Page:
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A Public Appeal for Redress to the Corporation and

PROFESSOR ROYCE'S LIBEL.

* * * * *

A

PUBLIC APPEAL FOR REDRESS

TO THE

CORPORATION AND OVERSEERS

OF

HARVARD UNIVERSITY.

BY

FRANCIS ELLINGWOOD ABBOT, PH.D.

CAMBRIDGE, MASS.

* * * * *

BOSTON, MASS.

GEO. H. ELLIS, 141 FRANKLIN STREET, 1891.

PUBLIC APPEAL.

TO THE PRESIDENT AND FELLOWS AND BOARD OF OVERSEERS OF HARVARD UNIVERSITY:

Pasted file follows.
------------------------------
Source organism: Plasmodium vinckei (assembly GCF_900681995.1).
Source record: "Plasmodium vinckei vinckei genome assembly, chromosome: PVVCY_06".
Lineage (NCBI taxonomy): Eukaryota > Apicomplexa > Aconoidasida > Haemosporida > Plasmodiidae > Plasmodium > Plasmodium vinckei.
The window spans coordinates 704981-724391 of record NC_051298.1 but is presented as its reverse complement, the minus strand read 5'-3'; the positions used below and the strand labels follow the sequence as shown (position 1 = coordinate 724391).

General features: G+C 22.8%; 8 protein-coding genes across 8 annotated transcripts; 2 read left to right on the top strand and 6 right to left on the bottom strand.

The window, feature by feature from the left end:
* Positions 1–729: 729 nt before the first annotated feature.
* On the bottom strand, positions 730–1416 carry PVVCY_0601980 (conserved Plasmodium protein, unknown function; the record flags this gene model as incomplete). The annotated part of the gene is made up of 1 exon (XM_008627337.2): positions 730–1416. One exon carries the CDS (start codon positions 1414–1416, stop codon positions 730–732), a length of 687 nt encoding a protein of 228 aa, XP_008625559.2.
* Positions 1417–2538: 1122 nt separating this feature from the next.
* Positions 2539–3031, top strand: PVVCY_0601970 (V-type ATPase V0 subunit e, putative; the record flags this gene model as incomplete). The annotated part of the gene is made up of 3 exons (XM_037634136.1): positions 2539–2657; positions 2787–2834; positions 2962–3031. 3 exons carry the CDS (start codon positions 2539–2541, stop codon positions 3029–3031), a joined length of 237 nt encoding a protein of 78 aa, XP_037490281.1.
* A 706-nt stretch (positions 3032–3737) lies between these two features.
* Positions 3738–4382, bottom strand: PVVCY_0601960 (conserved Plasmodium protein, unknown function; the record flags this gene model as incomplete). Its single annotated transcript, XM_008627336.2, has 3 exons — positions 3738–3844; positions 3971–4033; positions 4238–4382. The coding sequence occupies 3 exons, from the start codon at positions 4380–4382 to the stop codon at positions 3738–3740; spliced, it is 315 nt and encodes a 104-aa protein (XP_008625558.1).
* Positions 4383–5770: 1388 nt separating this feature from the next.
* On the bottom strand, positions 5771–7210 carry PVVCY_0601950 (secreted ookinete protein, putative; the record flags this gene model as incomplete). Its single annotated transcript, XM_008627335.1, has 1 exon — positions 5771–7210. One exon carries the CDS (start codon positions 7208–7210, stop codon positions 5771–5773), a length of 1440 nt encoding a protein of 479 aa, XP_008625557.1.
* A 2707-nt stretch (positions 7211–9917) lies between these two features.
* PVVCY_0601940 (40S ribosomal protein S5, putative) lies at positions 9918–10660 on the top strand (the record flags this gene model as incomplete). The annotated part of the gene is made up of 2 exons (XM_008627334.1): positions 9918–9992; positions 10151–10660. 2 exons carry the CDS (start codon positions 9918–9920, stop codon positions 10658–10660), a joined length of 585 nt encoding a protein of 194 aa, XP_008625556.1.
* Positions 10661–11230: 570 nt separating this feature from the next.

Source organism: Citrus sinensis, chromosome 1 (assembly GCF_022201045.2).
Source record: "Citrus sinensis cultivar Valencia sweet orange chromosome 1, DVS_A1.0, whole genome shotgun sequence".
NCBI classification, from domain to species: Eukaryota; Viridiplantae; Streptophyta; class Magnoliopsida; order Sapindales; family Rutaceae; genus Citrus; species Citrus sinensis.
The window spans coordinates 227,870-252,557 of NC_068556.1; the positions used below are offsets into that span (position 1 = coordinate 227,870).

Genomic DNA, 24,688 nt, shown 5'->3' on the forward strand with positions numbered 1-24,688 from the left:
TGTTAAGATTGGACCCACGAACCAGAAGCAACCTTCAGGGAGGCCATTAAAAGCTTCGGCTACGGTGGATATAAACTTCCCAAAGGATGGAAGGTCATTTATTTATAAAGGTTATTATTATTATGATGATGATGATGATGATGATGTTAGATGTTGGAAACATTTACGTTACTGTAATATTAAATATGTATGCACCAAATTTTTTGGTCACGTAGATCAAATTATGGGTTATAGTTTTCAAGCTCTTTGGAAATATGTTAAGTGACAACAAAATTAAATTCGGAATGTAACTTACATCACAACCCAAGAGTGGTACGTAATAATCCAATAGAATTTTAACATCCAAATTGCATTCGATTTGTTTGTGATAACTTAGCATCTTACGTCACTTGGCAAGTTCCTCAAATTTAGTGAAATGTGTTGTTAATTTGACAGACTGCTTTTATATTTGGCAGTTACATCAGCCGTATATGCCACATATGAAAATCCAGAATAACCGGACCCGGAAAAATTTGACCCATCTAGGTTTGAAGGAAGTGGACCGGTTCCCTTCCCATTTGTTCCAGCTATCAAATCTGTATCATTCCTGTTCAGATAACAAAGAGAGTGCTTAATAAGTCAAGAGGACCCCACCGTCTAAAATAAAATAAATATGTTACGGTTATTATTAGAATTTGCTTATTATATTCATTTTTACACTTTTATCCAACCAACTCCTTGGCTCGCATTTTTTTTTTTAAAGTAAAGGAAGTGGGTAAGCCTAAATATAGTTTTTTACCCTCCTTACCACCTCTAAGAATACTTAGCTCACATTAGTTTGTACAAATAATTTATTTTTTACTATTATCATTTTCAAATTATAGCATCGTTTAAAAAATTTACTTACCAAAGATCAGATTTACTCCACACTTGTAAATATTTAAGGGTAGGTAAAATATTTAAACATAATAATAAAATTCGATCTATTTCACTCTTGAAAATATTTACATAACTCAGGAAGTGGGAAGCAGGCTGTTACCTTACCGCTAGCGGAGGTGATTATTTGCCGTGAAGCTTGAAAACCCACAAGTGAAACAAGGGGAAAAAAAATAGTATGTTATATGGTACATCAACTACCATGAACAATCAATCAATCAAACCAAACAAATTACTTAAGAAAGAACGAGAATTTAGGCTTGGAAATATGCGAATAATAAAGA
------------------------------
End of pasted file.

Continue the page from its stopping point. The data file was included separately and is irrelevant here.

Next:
_Gentlemen_,--Believing it to be a necessary part of good citizenship to defend one's reputation against unjustifiable attacks, and believing you to have been unwarrantably, but not remotely, implicated in an unjustifiable attack upon my own reputation by Assistant Professor Josiah Royce, since his attack is made publicly, explicitly, and emphatically on the authority of his "professional" position as one of your agents and appointees, I respectfully apply to you for redress of the wrong, leaving it wholly to your own wisdom and sense of justice to decide what form such redress should take. If Dr. Royce had not, by clear and undeniable implication, appealed to your high sanction to sustain him in his attack,--if he had not undeniably sought to create a widespread but false public impression that, in making this attack, he spoke, and had a right to speak, with all the prestige and authority of Harvard University itself,--I should not have deemed it either necessary or becoming to appeal to you in self-defence, or, indeed, to take any public notice whatever of an attack otherwise unworthy of it. But under the circumstances I am confident that you will at once recognize the inevitableness and unquestionable propriety of my appeal from the employee to the employer, from the agent to the principal; and it would be disrespectful to you to doubt for a moment that, disapproving of an attack made impliedly and yet unwarrantably in your name, you will express your disapprobation in some just and appropriate manner. My action in thus laying the matter publicly before you can inflict no possible injury upon our honored and revered Alma Mater: injury to her is not even conceivable, except on the wildly improbable supposition of your being indifferent to a scandalous abuse of his position by one of your assistant professors, who, with no imaginable motive other than mere professional jealousy or rivalry of authorship, has gone to the unheard-of length of "professionally warning the public" against a peaceable and inoffensive private scholar, whose published arguments he has twice tried, but twice signally failed, to meet in an intellectual way. If the public at large should have reason to believe that conduct so scandalous as this in a Harvard professor will not be condemned by you, as incompatible with the dignity and the decencies of his office and with the rights of private citizens in general, Harvard University would indeed suffer, and ought to suffer; but it is wholly within your power to prevent the growth of so injurious a belief. I beg leave, therefore, to submit to you the following statement, and to solicit for it the patient and impartial consideration which the gravity of the case requires.


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